He heard a sound so familiar: a haiku story

a sound from above

 

he heard his name called

from a distance but not far

warm and tender thought

~~~~~~~~~~Naturally her. Gentle. Firm. Hope overflowing from every pore if sound has pores. He heard a sound so familiar that for a moment he thought he was at home seeping hot coffee reading new poems at his favorite armchair settling down to his much loved routine of living normalcy with familiarity. Looking through the audio files in his external travel backup he has found an unnamed file today. The sound that comes through surprises him pleasantly. She is reading a book, chapter by chapter. Like she is standing at the podium, casually lifting up her head from time to time, her long thick black hair blown and somewhat ruffled under the twirling ceiling fan, occasionally smiling with her large, dark eyes that could speak countless words just by looking so intensely at the awe-struck audience. “The Kingdom of God –Chapter One,” she reads effortlessly with a certainty and assurance that comes only with her cool confidence and belief of the subject. The voice. He remembers the first time they met. Newly returned to his home country after a long and weary corporate posting far faraway he was invited to a fund raising function. Formal and crowded with important guests. Having been cramped in an economy class cabin due to unavailability of business class then, flying and not sleeping for over twenty hours, he arrived late straight from the airport, decided to stand near the door as all seats were taken and he thought perhaps he could slip away without being noticed. An elderly clergy went up the stage and said a prayer. After that she walked to the center of the platform from the backstage. A very young woman with long black hair in her early twenties in a comfortable white cotton dress with blue waves at the fringe. He was too far to see her facial features clearly but he thought he needed to hear her out because he was drawn to the voice as she spoke the first sentence. He stood there for about two hours because of the voice. There was kindness in her voice. When he closed his wearied and heavy eyelids he heard a lifting kindness. Like a gentle hand lightly holding a tired, cold, weathered, scarred with old wounds and bleeding with fresh wounds seagull who had lost its way at the vast ocean, fell and swept ashore, flown inadvertently inland and too far home, and crashed in from the storm, the voice said, “Don’t be afraid. Come to me. I will give you rest.” The deepest part of his wound-up soul which he thought he had secreted into a forgotten treasure chest sealed and hidden so well was suddenly exposed, unlocked, touched, unraveled and the thick opaque veil on his hardened heart lifted. He could not help but walking toward the stage, nearer and nearer, spurred by an anticipation that drew out every effort from a tired body that silently and sensibly advised, “Go home, and go to bed!” He just wanted to say “hello” to her, shake her hands, thank her for her efforts for all those lost people, and perhaps look into her large dark deep pupils that smiled at him so kindly. Perhaps as habitual in his profession condescendingly, “You seem too young to be doing this,” he practiced in his mind. Or should he say affectedly, “Thank you so much for all the little homeless children”? Or simply bluntly and honestly, “I like your voice!” He practiced and revised many times before he had the courage to go and shake her hands and introduced himself. He was being presumptuous he thought. Did he look preposterous and out of place in his rumpled executive suit dragging a suitcase? What did she see? An anonymous stranger of indeterminable age who was obviously out of place in that crowd. What did she hear? Some cliché words or sentences which real meaning she did not have time to digest. What did she expect of him? Really nothing much. Many hands she shook. Many kind and appreciative words she heard. The rain came. Heavy armored thundering battalions of horses and chariots marched down from heaven, drowning out every mortal sound. People were leaving. She was surrounded and protected by her admiring friends and they shielded her to her vehicle and drove off. He did not speak to her after all. But he found out her name and her profession. O yes, even her age. Her friends had hurried her off to celebrate her 29th birthday. Not as young and juvenile as he had first thought but still half a generation away from him. What can he ever say to her? What words did her generation use? What words could a man from the forties speak to a woman of the sixties? What could they have in common? He called a cab and left the hall alone in the silence of his mind. The year was 1992.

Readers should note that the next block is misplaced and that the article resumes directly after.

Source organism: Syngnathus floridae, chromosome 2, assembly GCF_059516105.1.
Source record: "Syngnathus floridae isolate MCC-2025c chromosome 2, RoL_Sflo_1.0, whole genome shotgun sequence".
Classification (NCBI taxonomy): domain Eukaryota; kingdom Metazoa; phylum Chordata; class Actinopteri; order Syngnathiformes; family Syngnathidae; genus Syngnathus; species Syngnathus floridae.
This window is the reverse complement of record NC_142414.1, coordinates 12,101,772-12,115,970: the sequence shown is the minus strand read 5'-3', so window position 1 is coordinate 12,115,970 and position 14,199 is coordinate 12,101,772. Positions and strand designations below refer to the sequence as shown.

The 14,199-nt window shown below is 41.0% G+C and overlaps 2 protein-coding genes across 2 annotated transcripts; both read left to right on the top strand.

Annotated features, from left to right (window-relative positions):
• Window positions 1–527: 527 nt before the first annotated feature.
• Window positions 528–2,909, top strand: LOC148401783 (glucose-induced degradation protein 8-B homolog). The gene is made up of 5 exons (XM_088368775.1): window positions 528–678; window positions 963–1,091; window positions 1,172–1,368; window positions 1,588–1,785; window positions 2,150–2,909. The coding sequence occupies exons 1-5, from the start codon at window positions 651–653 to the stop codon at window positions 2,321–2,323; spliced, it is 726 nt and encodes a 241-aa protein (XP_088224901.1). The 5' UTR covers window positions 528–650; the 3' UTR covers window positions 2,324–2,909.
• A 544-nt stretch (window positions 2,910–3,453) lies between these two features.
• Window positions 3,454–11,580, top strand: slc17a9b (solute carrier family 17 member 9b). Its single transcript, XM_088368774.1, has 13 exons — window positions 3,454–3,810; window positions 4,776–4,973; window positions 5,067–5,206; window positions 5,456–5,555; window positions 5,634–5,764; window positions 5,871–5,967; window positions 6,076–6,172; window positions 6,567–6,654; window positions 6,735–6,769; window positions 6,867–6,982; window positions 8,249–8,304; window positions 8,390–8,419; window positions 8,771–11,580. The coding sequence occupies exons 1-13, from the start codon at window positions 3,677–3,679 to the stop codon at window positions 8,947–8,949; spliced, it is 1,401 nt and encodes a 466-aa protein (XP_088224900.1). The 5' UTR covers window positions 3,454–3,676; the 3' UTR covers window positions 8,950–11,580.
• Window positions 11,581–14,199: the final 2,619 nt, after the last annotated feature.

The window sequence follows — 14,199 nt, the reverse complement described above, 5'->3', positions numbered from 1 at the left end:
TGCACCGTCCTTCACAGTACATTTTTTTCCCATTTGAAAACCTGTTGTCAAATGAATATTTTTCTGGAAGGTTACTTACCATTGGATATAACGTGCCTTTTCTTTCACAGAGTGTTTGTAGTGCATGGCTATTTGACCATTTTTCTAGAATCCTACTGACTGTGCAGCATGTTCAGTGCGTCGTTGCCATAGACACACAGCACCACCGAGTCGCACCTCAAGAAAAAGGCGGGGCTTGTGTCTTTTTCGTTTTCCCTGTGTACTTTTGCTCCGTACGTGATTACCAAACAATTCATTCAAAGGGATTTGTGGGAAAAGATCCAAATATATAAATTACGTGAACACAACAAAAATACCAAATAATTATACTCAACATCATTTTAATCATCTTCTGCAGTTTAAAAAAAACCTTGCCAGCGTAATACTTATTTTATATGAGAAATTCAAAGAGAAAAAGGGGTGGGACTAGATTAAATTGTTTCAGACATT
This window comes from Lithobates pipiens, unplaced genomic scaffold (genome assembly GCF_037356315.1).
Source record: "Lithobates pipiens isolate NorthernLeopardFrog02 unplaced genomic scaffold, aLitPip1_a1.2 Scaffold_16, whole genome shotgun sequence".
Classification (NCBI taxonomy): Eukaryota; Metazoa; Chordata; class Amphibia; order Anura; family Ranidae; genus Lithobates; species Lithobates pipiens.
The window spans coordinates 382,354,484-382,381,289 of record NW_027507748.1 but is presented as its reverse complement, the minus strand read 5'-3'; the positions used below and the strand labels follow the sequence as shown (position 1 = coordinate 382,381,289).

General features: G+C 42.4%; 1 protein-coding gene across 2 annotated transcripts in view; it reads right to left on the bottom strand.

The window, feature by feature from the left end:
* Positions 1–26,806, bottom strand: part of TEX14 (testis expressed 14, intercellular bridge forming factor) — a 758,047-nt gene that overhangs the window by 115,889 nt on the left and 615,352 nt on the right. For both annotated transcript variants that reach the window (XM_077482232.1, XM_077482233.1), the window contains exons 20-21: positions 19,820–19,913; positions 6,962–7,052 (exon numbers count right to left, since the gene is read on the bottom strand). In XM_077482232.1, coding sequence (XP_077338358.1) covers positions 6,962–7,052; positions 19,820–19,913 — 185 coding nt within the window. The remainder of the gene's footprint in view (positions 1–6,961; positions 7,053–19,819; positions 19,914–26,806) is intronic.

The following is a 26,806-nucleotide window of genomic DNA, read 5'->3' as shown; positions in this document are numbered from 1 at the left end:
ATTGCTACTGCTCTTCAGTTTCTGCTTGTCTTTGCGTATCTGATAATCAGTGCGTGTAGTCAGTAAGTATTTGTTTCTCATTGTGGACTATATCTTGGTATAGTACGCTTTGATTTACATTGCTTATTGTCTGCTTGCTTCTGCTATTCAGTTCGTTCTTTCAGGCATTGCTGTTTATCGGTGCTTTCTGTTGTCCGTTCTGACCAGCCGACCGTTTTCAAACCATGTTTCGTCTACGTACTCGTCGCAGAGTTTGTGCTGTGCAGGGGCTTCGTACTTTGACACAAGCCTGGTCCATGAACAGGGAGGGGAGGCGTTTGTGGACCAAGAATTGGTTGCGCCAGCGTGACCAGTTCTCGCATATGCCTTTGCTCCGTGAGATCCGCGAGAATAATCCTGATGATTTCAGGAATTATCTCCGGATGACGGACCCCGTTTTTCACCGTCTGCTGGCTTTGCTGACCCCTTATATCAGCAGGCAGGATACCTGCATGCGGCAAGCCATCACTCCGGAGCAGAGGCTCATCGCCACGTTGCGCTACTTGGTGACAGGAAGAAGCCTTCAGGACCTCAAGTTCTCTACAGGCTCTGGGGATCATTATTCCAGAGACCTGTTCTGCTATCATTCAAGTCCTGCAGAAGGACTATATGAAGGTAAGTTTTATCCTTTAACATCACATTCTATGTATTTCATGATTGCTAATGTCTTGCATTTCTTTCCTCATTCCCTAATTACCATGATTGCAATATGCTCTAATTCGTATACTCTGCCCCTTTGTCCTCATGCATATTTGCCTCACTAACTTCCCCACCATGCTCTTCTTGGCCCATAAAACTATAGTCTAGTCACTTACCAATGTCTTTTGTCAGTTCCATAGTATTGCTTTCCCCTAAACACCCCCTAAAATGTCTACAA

~~~~~~~~~~~~~~

Come to Me, all you who labor and are heavy laden, and I will give you rest.
Take My yoke upon you and learn from Me, for I am gentle and lowly in heart, and you will find rest for your souls.
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